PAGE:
In general, a tire of this type comprises, as shown in FIG. 1, a carcass 2 of a single ply arranged in a substantially radial direction of the tire or semi-radial tire, wherein a carcass ply forms a small angle of 10°-20°, or at most an angle of less than 30°, with respect to the mid-circumferential plane of the tire and is provided with a hard rubber stock 11 (see FIG. 1) with JIS hardness greater than 80, and a relatively soft rubber stock 12 with JIS hardness of about 50 to 60, disposed above a bead core 3 between the carcass main portion 2 and the turn-up portion 2' of the carcass ply 2.

DETAILED DESCRIPTION OF THE INVENTION

Radial and semi-radial tires have a carcass of a single ply composed of radially directed cords. As a result, the side wall of a radial tire is extremely soft, and hence its flexure in the direction of the rotary axis of the tire is very large. Thus, the amount of deformation of the tire during one rotation is far larger than that of the bias tire. That is, the bead section of the said tire is strongly forced to deform over the rim flange, like a convex surface under the influence of such soft sidewalls, contributing to their temperature increase. It has been found by the inventors that the internal temperature of the bead section may increase up to 120°-170° C. by this heat and by the transmission of temperature from the brake drum of vehicles.

Thus, the bead section suffer from dynamic fatigue and thermal fatigue. Furthermore, unfortunately, the adhesion of the rubber with metallic cords or fiber cords, which is vital to the maintenance of tire performance, is largely influenced and detrimentally influenced by this dynamic and thermal fatigue when the internal temperature of the tire is increased. These types of radial tires can be repeatedly used by recapping the tire treads several times, and this recapping is regarded as a sales point for steel radial tires. This recapability depends on the durability of the bead section. The above-described known tires do not always satisfy the requirement of a durable bead section. On the other hand, these tires have been used under heavy loads and severe conditions and frequently used under more severe than usual conditions to economize on operating costs. Therefore, improvement of the durability of the bead sections is needed.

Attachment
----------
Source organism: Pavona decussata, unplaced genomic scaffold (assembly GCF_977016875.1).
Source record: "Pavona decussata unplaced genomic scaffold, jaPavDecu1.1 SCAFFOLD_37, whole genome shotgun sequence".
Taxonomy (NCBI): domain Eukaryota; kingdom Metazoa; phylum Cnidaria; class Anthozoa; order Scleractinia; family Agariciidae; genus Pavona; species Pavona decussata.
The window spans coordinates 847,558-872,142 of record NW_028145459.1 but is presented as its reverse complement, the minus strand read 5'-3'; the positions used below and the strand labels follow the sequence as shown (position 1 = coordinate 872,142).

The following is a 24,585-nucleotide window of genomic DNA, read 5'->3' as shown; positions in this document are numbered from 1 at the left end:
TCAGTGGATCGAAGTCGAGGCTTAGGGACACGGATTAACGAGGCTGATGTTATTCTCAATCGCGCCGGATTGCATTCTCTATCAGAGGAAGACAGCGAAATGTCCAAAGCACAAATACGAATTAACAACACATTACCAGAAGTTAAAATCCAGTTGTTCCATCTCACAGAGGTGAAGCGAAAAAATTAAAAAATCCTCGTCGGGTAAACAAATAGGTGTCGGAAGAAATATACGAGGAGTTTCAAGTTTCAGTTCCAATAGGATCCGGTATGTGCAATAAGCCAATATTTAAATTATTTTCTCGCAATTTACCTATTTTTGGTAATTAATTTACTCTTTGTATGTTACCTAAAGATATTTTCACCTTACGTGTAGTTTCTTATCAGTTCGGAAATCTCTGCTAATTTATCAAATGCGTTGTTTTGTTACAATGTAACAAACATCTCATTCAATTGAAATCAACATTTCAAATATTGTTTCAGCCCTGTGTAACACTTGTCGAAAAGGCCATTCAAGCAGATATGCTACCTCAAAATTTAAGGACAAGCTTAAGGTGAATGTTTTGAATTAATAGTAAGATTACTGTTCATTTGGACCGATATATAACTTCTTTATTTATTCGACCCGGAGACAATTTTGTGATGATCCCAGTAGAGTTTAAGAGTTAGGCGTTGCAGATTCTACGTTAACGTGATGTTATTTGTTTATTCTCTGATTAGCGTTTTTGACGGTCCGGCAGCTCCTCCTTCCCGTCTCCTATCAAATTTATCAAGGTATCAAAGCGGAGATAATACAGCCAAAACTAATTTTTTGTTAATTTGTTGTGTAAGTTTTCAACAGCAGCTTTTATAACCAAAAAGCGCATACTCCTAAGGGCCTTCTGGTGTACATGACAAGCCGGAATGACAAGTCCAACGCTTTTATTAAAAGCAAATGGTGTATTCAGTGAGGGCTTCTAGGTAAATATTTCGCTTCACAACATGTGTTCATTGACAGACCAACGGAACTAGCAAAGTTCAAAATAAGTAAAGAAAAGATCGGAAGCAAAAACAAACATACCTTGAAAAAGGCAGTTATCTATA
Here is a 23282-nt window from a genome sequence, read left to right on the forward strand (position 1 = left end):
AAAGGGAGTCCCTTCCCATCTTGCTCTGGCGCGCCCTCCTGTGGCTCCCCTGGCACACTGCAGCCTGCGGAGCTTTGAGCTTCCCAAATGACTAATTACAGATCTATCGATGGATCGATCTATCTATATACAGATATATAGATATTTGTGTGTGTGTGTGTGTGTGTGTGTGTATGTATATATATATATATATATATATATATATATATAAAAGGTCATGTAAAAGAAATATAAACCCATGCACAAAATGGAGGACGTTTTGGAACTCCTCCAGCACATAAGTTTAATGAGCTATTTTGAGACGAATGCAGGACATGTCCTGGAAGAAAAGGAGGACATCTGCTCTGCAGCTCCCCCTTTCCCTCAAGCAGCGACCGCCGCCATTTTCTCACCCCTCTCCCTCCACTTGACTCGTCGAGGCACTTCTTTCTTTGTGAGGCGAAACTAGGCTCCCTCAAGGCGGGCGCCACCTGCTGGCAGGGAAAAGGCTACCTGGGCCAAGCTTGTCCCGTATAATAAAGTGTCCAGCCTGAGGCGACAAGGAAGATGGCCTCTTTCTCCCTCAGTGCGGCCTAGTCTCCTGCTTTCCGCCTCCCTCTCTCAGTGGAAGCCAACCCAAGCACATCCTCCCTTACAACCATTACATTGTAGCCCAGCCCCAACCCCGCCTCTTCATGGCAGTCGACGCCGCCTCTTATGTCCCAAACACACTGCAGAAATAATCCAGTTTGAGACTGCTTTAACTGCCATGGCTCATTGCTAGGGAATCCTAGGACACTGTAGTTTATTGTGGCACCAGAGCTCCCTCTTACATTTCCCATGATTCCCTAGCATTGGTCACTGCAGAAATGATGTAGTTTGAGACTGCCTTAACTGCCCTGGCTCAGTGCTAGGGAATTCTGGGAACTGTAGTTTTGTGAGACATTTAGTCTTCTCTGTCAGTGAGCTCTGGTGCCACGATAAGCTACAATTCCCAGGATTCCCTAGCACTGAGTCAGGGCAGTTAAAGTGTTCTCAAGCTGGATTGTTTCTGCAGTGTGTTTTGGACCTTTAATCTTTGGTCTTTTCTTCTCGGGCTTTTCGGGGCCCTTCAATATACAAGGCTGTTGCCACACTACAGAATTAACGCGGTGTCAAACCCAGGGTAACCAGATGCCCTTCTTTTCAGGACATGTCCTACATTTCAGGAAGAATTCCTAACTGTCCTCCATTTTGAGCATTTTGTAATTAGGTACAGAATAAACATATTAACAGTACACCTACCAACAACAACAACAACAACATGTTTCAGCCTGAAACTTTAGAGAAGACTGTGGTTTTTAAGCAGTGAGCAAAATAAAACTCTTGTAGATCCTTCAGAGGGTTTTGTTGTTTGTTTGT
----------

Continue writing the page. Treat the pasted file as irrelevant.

To illustrate the improper action of an overheated tire, FIG. 3 shows that when a tire with a bead section as shown in FIG. 2 is inflated, carcass ply 2, which is turned up around a bead core 3, moves upwardly, as shown by an arrow, and turn-up portion 2' of a carcass ply 2 in the outside of the bead core 3 moves downwardly, as shown by an arrow, thus tending to disengage the carcass ply from the bead core 3. The turn-up portion 2' of the carcass ply 2 causes metallic cord reinforcing layer 4 and the organic fiber cord reinforcing layers 6 to move downwardly also.

The bead core 3 likewise tends to rotate about its own axis, as shown by an arrow in FIG. 3. In addition, the deformation of the tire when it is inflated causes a shearing strain to be produced among those components.